Vision Volleyball has long been one of the most prestigious clubs in Northern California. So, when Vision Blue 16U head coach Will Yuen lavished this year’s setter Selina Xu with a supreme compliment, it really said something about the San Carlos native’s talents.
“She, in my opinion, is the best setter that’s ever played with our club,” Yuen said.
Xu was honored as one of the best high school setters in the nation when she was one of 12 players named last Friday to the 2017 U.S. Girls’ Junior National Team. One of just two California products to make the cut — the other was Kendall Kipp of Newport Beach — Xu now embarks with the mostly-senior team on a trip to Santa Fe, Argentina to compete in the FIVB Girls’ U18 World Championship from Aug. 18-27.
One of the few non-seniors on the team, Xu will have to put her junior season at Menlo School on hold. Menlo’s first day of classes in Monday, Aug. 28. But the reigning Division IV state champions have already resumed fall workouts, with tryouts having been held last week and Monday marking the first day of official varsity practice.
Menlo head coach Marco Paglialunga said Xu’s absence presents some obstacles in getting the team fully prepared for the 2018 season — beginning Aug. 29 with Menlo taking on Gunn High School-Palo Alto — but that it’s definitely for a good cause.
“I’m super happy about it,” Paglialunga said. “I know it’s an issue for preparing the team the best as we can. On the other side it’s a great honor and a great pride for one of players playing in a competition like that one. … I cannot be prouder and happier about it, absolutely.”
Through just her underclassman years, Xu has already etched a legend as a fierce competitor. In 2016, she not only paired with setter Kristin Sellers in Menlo’s 6-2 offense — she and Sellers each surpassed the 500 assists plateau — to lead the squad to five straight wins through the state championship bracket, dropping just one set along the way. Xu also emerged as Menlo’s best all-around player, ranking second on the team in scoring, blocking and serving.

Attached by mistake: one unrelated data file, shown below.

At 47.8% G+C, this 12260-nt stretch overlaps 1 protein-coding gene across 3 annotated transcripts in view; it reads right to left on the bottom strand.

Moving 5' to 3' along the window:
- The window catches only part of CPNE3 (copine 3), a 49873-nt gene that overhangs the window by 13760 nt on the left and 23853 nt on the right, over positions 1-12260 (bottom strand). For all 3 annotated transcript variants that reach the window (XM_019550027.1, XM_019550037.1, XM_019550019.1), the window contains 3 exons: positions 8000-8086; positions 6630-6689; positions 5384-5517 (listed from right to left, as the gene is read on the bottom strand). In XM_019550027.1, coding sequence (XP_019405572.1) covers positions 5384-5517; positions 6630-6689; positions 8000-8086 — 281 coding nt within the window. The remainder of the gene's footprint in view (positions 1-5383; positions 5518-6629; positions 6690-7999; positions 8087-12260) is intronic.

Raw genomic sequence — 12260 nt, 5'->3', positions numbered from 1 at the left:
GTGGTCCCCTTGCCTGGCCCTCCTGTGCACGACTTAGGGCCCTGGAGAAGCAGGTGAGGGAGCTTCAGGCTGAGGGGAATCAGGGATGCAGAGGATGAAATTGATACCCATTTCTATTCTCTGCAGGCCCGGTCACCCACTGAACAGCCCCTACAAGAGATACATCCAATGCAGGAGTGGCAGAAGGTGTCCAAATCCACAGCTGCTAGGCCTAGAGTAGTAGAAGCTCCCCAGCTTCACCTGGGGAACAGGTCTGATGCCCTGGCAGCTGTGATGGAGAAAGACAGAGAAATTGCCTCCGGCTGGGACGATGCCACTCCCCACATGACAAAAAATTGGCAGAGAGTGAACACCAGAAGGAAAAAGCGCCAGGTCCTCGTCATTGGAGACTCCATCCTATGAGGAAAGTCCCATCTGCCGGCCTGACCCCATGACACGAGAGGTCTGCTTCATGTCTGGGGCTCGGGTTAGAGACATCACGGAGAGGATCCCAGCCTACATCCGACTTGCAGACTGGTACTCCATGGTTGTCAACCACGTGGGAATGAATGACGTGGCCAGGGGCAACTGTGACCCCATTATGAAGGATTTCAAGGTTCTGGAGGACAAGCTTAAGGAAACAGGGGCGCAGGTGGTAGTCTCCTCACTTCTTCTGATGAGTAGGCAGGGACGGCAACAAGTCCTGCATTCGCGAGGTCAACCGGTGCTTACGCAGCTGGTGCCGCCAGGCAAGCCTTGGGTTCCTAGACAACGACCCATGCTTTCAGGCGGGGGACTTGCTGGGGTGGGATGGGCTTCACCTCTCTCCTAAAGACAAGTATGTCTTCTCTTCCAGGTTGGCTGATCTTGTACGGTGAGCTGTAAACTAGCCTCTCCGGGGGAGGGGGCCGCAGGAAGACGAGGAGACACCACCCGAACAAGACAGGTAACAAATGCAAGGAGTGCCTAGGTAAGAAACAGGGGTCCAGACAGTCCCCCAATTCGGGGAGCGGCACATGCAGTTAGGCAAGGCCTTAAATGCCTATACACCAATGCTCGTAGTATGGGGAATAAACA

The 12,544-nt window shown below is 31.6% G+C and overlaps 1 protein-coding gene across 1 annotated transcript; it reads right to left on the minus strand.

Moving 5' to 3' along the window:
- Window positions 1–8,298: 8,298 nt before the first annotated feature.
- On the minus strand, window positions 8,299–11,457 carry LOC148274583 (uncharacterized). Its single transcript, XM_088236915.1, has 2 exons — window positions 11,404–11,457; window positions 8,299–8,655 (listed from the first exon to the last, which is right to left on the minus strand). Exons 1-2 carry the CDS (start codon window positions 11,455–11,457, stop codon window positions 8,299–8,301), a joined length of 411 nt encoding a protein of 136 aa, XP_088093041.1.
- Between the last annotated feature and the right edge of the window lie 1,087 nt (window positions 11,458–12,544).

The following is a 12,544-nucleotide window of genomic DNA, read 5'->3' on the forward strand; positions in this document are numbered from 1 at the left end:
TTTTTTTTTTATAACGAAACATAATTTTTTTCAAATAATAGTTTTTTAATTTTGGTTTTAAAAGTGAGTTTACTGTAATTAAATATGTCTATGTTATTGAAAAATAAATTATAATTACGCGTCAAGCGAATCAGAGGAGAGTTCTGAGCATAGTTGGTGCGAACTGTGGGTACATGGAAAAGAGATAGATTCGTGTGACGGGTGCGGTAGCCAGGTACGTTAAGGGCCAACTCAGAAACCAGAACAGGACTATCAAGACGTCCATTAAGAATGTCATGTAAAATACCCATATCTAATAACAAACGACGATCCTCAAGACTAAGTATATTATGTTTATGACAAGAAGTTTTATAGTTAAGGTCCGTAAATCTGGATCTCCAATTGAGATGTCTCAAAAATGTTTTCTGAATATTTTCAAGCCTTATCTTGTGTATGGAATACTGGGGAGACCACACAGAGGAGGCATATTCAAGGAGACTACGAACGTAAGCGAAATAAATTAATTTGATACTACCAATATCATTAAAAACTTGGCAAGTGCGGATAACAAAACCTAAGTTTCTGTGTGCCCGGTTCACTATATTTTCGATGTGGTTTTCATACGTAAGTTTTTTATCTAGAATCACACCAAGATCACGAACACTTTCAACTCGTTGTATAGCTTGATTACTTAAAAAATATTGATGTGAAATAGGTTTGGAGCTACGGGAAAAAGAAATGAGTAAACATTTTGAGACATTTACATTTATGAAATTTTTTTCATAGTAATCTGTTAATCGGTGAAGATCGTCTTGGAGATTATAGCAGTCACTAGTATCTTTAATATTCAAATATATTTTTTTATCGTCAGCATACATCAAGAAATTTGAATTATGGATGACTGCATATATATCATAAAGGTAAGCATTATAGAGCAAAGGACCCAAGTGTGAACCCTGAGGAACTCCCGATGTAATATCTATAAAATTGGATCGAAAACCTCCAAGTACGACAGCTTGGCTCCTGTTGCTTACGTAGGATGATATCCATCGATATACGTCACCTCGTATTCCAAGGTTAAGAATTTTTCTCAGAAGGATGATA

“Selina is really a great athlete so you can ask her to do many things,” Paglialunga said. “Whatever you want. She is a strong player, she is a good jumper, she is an athlete overall. So it was super easy to ask her for something more than just setting.”
Make no mistake though. Xu is a natural setter, and quite a Division I college prospect at that. Her exceptional performance in the classroom aside, she also owns legitimate Division I height at 6-feet tall.
“There are a lot of good setters in the area and in the USA overall,” Paglialunga said. “But many of them, the best setters … a majority of them are small. So it’s hard to find good setters who are also tall, who can jump and block. … The advantage is, one, she’s a good athlete … but at the same time she’s a phenomenal setter. She can make a difference in the back row like many setters do but also in the front row. It’s something that’s hard to find.”
Xu’s championship run at Menlo carried over into club season, as she worked exclusively as a setter in the 5-1 offense to lead the team to the gold medal in the Patriot Division at the USAV Girls’ Junior National Championships. While that doesn’t equate to an outright national championship — that honor belongs to winner of the Open Division — the team still brought home gold medals from the second-tier Patriot Division after posting a 10-2 record in Minneapolis in June.
It was Yuen’s first year coaching Xu, but he quickly entrusted Vision’s offense — fronted by opposite Elizabeth Waters-Leiga of San Leandro High School and middle blocker Lizzie Fleming of St. Ignatius — in Xu’s careful hands.
“She has a really strong upper body, strong hands, which is pretty unique for a female setter,” Yuen said. “She is very dynamic, consistent … and she’s a great student of the game.”
Xu also showed off her service chops to close out the Junior Nationals, scoring the final six points of the championship match, including as assist to Waters-Leiga to end it.
The U.S. Girls’ Junior National Team left Friday for Brazil, where it will train with the junior national teams of Brazil, Japan and Italy until leaving for Argentina.
Saturday, the Junior National Team played its first scrimmage in Brazil, taking on the Italian Girls’ Junior National Team, featuring four of Paglialunga’s former club players — Alessia Populini, Alice Tanase, Virginia Peruzzo and Valeria Battista
— from when he coached in his native Italy. The Italian team is coached by Paglialunga’s best friend and mentor, Marco Mencarelli.
The U.S. Junior National Team opens play in Santa Fe, Argentina Aug. 19 against Russia.